Early Filers Using Erroneous Form 1095-A Need Not Amend
The Treasury Department announced on February 24 that taxpayers who already filed their 2014 income tax returns using information from an erroneous Form 1095-A, Health Insurance Marketplace Statement, will not be required to file amended returns and do not owe additional taxes.
Approximately 800,000 consumers who purchased health care coverage through the Federal marketplace were contacted beginning late last week because the Form 1095-A sent to them by the Centers for Medicare and Medicaid Services (CMS) contained mistakes. As a result of these mistakes, some taxpayers may have received greater Premium Tax Credits than they were entitled to. According to the Treasury Department, these taxpayers do not have to file amended returns or pay additional taxes for 2014.
Some taxpayers may have received smaller Premium Tax Credits than they were entitled to for 2014. These taxpayers may file amended returns after they receive a corrected Form 1095-A, which the CMS expects to send them in early March. According to the Treasury Department, taxpayers are likely to benefit from amending their 2014 return if the 2015 monthly premium for the second-lowest cost silver plan in their area is less than the 2014 premium they paid.
The CMS urges taxpayers who have been notified that they received an erroneous Form 1095-A but have not yet filed their 2014 tax returns to wait until they receive a corrected Form 1095-A.
Phishing and Online Scams
Phishing is a scam typically carried out through unsolicited email or websites that pose as legitimate sites and lure unsuspecting victims to provide personal and financial information. We received one recently that appeared to come from the IRS. It provided a Verify Identity Now link and the following message: “Your current tax information on record could not be verified. You are hereby required to immediately verify your identity to avoid any delay when processing your tax returns.” We didn’t respond to it, and you shouldn’t either.
The IRS doesn't initiate contact with taxpayers by email, text messages, or social media channels to request personal or financial information. This includes requests for PIN numbers, passwords, or similar access information for credit cards, banks, or other financial accounts.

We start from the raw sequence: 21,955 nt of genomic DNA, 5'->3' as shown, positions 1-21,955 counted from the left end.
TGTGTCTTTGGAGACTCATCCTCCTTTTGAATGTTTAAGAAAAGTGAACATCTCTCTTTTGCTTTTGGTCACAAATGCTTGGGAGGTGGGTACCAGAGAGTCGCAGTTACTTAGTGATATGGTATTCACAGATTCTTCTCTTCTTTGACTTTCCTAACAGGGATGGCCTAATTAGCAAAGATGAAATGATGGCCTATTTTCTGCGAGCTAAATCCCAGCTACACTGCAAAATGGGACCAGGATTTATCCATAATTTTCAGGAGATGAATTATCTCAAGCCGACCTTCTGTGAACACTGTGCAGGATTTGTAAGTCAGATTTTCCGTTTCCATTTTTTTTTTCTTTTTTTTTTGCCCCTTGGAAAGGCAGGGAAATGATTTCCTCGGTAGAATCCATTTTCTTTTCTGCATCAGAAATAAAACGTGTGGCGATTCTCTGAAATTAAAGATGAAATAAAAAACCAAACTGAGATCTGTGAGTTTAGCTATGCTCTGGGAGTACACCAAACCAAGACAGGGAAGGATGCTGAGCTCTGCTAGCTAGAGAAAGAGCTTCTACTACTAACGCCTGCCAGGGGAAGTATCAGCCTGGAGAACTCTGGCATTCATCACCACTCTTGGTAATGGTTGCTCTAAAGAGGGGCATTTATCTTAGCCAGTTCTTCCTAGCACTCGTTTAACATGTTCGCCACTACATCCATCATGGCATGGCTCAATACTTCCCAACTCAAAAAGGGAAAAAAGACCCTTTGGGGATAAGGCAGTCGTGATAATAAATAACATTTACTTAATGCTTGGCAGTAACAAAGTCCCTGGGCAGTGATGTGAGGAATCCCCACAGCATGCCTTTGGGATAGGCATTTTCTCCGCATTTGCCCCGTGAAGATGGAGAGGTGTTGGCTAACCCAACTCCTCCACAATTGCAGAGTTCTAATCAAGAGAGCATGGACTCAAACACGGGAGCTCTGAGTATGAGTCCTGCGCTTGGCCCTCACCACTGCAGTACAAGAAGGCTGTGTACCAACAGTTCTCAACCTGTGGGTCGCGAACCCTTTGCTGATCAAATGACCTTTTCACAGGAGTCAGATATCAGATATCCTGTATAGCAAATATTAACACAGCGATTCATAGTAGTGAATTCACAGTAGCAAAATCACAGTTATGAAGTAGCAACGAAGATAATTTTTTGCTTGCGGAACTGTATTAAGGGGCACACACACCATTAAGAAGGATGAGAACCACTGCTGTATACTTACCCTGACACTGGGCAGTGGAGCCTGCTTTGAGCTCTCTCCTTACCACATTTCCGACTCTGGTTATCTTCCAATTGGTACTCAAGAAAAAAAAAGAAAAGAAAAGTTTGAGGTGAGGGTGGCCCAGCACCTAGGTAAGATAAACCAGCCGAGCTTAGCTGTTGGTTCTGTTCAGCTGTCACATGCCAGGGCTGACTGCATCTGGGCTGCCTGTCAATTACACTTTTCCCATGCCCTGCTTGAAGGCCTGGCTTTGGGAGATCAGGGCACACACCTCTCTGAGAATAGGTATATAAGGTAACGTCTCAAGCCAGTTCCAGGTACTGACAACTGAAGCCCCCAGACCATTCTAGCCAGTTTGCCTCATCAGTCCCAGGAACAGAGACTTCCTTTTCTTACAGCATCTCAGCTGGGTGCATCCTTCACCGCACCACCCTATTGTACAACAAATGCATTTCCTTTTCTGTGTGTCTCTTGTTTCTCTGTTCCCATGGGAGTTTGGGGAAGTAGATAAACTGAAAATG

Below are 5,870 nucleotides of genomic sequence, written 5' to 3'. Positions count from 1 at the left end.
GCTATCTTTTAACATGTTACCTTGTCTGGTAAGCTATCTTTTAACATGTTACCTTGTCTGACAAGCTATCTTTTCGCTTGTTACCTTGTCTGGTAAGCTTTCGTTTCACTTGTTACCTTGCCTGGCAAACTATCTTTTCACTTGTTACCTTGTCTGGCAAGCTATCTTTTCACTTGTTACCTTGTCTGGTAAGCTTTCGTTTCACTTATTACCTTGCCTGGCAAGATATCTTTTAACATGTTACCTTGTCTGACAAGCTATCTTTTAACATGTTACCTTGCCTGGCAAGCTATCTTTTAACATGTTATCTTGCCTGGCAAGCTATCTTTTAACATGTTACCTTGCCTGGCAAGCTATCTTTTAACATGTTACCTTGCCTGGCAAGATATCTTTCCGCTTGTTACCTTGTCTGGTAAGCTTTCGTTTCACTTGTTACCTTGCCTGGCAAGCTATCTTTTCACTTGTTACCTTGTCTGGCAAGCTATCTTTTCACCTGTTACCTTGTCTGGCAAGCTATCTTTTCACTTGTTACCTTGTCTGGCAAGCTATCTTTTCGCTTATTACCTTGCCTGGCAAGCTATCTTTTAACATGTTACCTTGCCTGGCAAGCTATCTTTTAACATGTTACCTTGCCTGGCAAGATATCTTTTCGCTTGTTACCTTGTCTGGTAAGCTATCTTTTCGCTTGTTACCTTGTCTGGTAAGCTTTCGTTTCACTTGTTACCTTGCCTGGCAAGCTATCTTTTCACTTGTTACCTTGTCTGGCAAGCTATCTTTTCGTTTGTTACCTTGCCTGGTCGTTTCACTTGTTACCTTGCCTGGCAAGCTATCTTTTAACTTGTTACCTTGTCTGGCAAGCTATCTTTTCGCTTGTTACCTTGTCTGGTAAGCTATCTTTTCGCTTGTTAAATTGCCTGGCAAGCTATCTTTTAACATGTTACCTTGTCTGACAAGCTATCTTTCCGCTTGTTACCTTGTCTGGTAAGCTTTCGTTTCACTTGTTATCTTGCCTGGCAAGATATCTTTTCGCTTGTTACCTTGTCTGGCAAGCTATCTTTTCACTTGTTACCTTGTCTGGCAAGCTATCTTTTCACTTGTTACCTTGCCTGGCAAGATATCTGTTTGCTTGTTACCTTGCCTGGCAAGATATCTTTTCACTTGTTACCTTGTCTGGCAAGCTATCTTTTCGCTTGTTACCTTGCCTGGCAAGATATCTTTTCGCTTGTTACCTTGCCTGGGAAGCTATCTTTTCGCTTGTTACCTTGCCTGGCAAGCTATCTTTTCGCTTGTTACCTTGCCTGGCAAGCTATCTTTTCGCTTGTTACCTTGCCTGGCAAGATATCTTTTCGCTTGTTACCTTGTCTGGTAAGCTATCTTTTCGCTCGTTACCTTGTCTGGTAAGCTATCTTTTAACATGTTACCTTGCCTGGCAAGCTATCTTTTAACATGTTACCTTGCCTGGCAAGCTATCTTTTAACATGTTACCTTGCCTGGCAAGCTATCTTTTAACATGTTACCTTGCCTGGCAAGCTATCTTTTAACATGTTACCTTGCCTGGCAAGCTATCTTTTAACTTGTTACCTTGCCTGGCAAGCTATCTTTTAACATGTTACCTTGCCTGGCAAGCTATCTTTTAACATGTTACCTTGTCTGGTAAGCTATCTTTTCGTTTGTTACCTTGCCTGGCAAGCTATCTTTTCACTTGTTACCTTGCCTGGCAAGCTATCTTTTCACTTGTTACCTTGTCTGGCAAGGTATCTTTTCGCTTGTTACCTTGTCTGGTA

The IRS provides guidance on what to do if you receive a suspicious IRS-related communication. It also asks that you report all unsolicited emails that appear to come from the IRS. For more information, click here.
PENALTY RELIEF RELATED TO ADVANCE PAYMENTS OF THE PREMIUM TAX CREDIT FOR 2014
In February the IRS issued Notice 2015-9
Purpose This Notice provides limited relief for taxpayers who have a balance due on their 2014 income tax return as a result of reconciling advance payments of the premium tax credit against the premium tax credit allowed on the tax return. Specifically, this Notice provides relief from the penalty under § 6651(a)(2) of the Internal Revenue Code for late payment of a balance due and the penalty under § 6654(a) for underpayment of estimated tax. To qualify for the relief, taxpayers must meet certain requirements described below. This relief applies only for the 2014 taxable year.
This relief does not apply to any underpayment of the individual shared responsibility payment resulting from the application of § 5000A because such underpayments are not subject to either the § 6651(a)(2) penalty or the § 6654(a) penalty.
If you think this relief applies to you, contact us. We can help you get the penalty relief applied to your tax return.